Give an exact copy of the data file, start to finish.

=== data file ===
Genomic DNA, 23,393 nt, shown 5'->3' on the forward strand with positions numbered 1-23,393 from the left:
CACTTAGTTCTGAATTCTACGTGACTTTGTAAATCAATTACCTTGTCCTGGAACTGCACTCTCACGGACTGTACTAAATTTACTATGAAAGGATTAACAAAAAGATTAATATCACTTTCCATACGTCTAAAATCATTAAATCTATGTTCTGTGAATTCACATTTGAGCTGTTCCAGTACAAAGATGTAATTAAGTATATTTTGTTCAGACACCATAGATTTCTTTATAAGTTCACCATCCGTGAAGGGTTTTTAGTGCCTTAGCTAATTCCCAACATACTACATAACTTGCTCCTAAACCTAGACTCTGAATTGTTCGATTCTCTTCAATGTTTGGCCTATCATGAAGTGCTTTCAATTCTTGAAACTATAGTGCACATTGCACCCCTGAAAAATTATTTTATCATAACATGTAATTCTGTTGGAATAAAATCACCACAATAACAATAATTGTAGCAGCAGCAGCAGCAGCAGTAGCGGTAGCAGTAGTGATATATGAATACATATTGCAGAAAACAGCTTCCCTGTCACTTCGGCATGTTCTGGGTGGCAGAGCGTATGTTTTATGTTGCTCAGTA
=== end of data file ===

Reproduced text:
Genomic DNA, 23,393 nt, shown 5'->3' on the forward strand with positions numbered 1-23,393 from the left:
CACTTAGTTCTGAATTCTACGTGACTTTGTAAATCAATTACCTTGTCCTGGAACTGCACTCTCACGGACTGTACTAAATTTACTATGAAAGGATTAACAAAAAGATTAATATCACTTTCCATACGTCTAAAATCATTAAATCTATGTTCTGTGAATTCACATTTGAGCTGTTCCAGTACAAAGATGTAATTAAGTATATTTTGTTCAGACACCATAGATTTCTTTATAAGTTCACCATCCGTGAAGGGTTTTTAGTGCCTTAGCTAATTCCCAACATACTACATAACTTGCTCCTAAACCTAGACTCTGAATTGTTCGATTCTCTTCAATGTTTGGCCTATCATGAAGTGCTTTCAATTCTTGAAACTATAGTGCACATTGCACCCCTGAAAAATTATTTTATCATAACATGTAATTCTGTTGGAATAAAATCACCACAATAACAATAATTGTAGCAGCAGCAGCAGCAGCAGTAGCGGTAGCAGTAGTGATATATGAATACATATTGCAGAAAACAGCTTCCCTGTCACTTCGGCATGTTCTGGGTGGCAGAGCGTATGTTTTATGTTGCTCAGTA